Dutch rower Herman Brockmann (1871-1936) won gold in the coxed pairs at the 1900 Olympics in Paris, silver in the coxed fours and bronze in the eights. In the three competitions he was always the helmsman on duty. He graduated from the University of Amsterdam and settled in the Dutch capital as a general practitioner.
William Eldon Tucker (1872-1953) was a Bermudian rugby player, who played for the English teams Cambridge University, St. George's Hospital and Blackheath. He was selected five times for the British national team. He graduated from St. George's Hospital, specialized in Surgery and returned to Bermuda where he practiced Surgery at the King Edward VII Memorial Hospital. During World War I he served as a Surgeon at the front where he performed as many as 150 amputations.
Sir Andrew Balfour (1873-1931) played rugby for Watsonians and Cambridge University and was selected once for the Scottish national team. He graduated from Edingburgh University and joined his father's medical pratice. Within two years he returned to education and specialized in Preventive Medicine and Tropical Diseases. He traveled to Africa to serve as a surgeon in the Second Boer War. He then worked for 12 years as a Medical Officer in the Sudanese capital of Khartoum, where he succeeded to reduce the deaths by Malaria deaths by 90% through the removal of mosquito breeding grounds and improving the city's clean water systems. Thanks to a floating laboratory, a gift from Doctor Henry Wellcome (1853-1965), the founder of the pharmaceutical company with the same name, he was able to conduct scientific research in the upper reaches of the Nile, especially the blood disease spirochaetosis. He returned to Great Britain in 1913 for medical reasons. He founded the Wellcome Bureau of Scientific Research in London and organised the Wellcome Museum of Medical Science. The same year he did scientific research in South America and the West Indies. During World War I he served at the Royal Army Medical Corps, reaching the rank of Lieutenant Colonel. In 1923 he was appointed director of the London School of Hygiene & Tropical Medicine.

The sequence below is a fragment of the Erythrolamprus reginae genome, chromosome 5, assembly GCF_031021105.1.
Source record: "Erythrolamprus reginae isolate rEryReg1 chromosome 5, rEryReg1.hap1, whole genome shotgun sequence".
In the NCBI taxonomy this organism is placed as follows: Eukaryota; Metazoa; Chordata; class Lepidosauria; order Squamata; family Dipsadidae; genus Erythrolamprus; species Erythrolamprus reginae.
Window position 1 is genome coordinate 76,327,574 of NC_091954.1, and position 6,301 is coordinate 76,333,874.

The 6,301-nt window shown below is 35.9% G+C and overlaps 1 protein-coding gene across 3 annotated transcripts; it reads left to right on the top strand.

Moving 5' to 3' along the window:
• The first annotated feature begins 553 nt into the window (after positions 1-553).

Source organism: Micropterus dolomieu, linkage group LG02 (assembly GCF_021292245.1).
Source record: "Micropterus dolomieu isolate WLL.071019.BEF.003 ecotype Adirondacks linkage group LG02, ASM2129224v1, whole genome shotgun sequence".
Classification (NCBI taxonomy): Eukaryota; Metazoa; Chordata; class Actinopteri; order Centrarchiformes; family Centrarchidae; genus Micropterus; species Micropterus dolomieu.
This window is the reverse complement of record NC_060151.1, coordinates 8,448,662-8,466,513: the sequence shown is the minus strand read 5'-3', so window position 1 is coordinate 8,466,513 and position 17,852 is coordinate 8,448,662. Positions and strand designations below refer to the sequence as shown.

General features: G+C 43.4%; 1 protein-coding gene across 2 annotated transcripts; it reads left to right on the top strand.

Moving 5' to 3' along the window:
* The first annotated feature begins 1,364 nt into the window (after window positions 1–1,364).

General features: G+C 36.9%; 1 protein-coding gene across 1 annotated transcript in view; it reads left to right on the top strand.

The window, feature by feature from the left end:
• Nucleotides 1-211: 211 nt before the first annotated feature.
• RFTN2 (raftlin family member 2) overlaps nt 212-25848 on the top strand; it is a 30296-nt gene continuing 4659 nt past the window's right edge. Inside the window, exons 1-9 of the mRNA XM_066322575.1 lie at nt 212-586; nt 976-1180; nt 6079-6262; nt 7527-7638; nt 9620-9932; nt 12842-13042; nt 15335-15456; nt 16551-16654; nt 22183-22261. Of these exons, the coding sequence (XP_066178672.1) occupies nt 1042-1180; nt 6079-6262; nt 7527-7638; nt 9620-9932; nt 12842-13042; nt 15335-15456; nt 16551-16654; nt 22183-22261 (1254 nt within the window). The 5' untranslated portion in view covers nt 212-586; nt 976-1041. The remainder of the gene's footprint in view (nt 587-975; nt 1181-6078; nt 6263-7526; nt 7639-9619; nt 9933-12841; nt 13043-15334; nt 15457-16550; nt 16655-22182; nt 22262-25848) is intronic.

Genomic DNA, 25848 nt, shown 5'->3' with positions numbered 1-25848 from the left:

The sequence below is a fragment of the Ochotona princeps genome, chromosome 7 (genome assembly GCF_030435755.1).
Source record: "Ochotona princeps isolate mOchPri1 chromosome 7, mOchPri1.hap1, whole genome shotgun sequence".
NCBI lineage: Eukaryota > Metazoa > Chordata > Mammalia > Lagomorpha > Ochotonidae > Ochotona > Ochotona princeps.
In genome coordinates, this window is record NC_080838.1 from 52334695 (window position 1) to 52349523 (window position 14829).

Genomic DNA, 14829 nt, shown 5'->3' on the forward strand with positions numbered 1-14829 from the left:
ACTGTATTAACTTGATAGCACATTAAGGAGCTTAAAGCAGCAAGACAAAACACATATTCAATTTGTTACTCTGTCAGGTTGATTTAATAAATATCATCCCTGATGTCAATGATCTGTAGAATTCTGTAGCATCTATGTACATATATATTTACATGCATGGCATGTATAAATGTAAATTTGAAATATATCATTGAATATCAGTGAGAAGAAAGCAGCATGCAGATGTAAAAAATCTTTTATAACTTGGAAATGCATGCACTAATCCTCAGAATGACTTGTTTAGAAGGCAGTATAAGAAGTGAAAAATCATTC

Thomas Crean (1873-1923) was an Irish rugby player who played for Leinster, the Wanderers, Ireland and the British Isles, for which players from England, Ireland, Scotland and Wales were eligible. During the first World War he served with the Royal Army Medical Corps. After the war Crean was appointed Medical Officer in Charge of the Hospital in the Royal Enclosure, Ascot where he performed a life saving trepanning operation on a jockey who was thrown from his horse during a race. He also returned to his practice in Harley Street but by now his war service had begun to seriously affect his health and he was unable to maintain the practice. Towards the end of his life Crean suffered from financial difficulties and in June 1922 he was declared bankrupcy. He died from diabetes, aged 49.
William Hancock (1873-1910) played first-class cricket for Somerset. He also represented his country at tennis, and a severe knee injury prevented his international rugby career. He qualified as a surgeon but he specialised in ophthalmic work, and worked for a time at the Royal Westminster Ophthalmic Hospital, the Royal London Ophthalmic Hospital, Moorfields, the East London Hospital for Children, Bolingbroke Hospital and the Central London Ophthalmic Hospital. He suffered from abdominal pain for 18 months, which in December 1909 became worse and Hancock required an operation for appendicitis. The operation was successful, until four days later when he died of pulmonary embolism and thrombosis.